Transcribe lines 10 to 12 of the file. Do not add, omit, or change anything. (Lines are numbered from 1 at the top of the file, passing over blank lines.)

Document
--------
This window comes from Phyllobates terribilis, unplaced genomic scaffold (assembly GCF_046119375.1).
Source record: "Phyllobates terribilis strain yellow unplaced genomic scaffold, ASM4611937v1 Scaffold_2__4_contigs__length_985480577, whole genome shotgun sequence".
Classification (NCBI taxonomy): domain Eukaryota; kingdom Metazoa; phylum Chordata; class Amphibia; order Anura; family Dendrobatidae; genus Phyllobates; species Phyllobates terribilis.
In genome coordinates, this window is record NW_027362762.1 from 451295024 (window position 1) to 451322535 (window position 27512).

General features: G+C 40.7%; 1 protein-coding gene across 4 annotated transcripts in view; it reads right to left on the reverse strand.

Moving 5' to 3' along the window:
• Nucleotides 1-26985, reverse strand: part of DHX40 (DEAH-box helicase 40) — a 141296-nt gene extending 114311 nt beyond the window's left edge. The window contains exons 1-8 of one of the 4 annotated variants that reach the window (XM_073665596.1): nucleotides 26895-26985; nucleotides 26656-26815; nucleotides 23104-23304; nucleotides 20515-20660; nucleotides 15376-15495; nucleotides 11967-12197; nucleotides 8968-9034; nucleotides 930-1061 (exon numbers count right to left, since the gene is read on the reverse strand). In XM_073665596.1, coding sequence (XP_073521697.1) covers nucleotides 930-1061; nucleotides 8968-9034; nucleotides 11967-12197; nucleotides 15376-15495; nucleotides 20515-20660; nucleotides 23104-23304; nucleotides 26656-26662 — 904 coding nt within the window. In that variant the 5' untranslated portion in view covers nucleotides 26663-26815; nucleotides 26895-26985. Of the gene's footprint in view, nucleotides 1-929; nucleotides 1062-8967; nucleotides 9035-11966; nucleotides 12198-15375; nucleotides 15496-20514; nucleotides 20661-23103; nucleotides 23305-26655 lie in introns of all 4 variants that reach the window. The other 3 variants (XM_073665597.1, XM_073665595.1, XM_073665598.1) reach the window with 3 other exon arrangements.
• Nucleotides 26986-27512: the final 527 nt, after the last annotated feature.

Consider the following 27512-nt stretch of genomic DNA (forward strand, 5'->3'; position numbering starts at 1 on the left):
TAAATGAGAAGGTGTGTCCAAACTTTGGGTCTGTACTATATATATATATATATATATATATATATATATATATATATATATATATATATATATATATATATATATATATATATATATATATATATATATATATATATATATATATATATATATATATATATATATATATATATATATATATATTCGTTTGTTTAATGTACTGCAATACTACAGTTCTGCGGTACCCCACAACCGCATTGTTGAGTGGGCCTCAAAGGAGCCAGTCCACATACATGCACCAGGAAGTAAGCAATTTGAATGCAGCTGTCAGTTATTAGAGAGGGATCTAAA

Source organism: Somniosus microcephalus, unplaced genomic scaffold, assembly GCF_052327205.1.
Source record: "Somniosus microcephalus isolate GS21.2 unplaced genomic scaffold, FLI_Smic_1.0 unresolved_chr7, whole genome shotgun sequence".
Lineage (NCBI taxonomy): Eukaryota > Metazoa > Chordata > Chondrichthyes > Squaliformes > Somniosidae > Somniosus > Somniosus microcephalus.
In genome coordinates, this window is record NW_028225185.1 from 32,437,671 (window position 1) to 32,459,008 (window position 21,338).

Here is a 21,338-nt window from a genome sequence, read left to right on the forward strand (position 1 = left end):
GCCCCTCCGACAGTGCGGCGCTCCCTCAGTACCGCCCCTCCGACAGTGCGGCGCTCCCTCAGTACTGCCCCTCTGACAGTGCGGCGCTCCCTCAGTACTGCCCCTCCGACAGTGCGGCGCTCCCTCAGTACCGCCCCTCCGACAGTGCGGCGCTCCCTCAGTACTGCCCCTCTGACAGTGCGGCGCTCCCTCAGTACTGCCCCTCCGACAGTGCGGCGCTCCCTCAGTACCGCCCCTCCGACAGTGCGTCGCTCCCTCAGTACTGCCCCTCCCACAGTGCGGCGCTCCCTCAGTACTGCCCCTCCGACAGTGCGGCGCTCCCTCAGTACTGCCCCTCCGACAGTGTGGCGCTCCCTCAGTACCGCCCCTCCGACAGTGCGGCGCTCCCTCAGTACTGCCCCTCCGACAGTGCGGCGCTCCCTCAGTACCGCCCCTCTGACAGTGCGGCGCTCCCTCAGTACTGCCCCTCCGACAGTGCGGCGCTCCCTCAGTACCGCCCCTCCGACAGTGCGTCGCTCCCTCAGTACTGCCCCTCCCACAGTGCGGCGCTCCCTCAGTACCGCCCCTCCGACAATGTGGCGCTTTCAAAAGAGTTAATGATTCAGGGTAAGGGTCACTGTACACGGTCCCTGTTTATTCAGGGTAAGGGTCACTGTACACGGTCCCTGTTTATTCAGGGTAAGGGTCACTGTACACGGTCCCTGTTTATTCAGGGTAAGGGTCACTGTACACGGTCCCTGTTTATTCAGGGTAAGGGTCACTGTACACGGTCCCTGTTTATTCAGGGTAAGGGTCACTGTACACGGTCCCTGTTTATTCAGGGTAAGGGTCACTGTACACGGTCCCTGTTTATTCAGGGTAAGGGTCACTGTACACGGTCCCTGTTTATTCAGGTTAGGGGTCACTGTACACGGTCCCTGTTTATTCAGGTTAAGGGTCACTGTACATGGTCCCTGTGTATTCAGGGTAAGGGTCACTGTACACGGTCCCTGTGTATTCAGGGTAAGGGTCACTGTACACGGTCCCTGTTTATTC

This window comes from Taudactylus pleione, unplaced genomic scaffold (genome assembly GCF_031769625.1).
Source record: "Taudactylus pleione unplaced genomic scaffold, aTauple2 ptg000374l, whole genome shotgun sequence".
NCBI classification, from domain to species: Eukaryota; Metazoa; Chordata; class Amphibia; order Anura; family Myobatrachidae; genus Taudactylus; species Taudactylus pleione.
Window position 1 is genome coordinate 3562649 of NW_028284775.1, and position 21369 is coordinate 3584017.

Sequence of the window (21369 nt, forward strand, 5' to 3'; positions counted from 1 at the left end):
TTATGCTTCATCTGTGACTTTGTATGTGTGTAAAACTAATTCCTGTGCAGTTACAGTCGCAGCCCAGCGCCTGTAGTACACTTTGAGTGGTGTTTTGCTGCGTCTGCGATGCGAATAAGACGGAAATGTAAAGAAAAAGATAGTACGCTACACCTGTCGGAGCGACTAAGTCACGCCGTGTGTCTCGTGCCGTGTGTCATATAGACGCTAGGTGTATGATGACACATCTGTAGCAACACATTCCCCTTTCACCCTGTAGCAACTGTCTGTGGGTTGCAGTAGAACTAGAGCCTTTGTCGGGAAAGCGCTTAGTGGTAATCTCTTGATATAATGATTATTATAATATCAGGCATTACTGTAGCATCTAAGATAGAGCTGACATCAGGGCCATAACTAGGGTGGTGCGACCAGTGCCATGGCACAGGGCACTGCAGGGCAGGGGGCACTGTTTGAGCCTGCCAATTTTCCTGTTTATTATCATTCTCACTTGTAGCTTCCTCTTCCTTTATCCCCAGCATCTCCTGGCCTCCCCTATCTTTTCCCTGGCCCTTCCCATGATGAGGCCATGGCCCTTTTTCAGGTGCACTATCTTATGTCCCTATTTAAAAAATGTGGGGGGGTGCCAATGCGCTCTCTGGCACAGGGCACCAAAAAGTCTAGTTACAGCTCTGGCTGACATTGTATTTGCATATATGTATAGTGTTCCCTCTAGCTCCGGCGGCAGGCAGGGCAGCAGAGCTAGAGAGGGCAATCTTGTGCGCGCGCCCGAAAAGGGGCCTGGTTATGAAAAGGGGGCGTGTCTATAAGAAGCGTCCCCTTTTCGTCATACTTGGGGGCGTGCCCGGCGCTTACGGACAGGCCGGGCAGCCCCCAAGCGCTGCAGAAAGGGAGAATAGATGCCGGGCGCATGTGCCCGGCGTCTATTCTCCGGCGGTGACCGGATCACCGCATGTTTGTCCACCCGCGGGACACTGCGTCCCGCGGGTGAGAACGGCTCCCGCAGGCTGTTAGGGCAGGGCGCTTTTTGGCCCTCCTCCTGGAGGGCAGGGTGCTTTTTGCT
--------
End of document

TAAATGAGAAGGTGTGTCCAAACTTTGGGTCTGTACTATATATATATATATATATATATATATATATATATATATATATATATATATATATATATATATATATATATATATATATATATATATATATATATATATATATATATATATATATATATATATATATATATATATATATATATATATTCGTTTGTTTAATGTACTGCAATACTACAGTTCTGCGGTACCCCACAACCGCATTGTTGAGTGGGCCTCAAAGGAGCCAGTCCACATACATGCACCAGGAAGTAAGCAATTTGAATGCAGCTGTCAGTTATTAGAGAGGGATCTAAA

Source organism: Somniosus microcephalus, unplaced genomic scaffold, assembly GCF_052327205.1.
Source record: "Somniosus microcephalus isolate GS21.2 unplaced genomic scaffold, FLI_Smic_1.0 unresolved_chr7, whole genome shotgun sequence".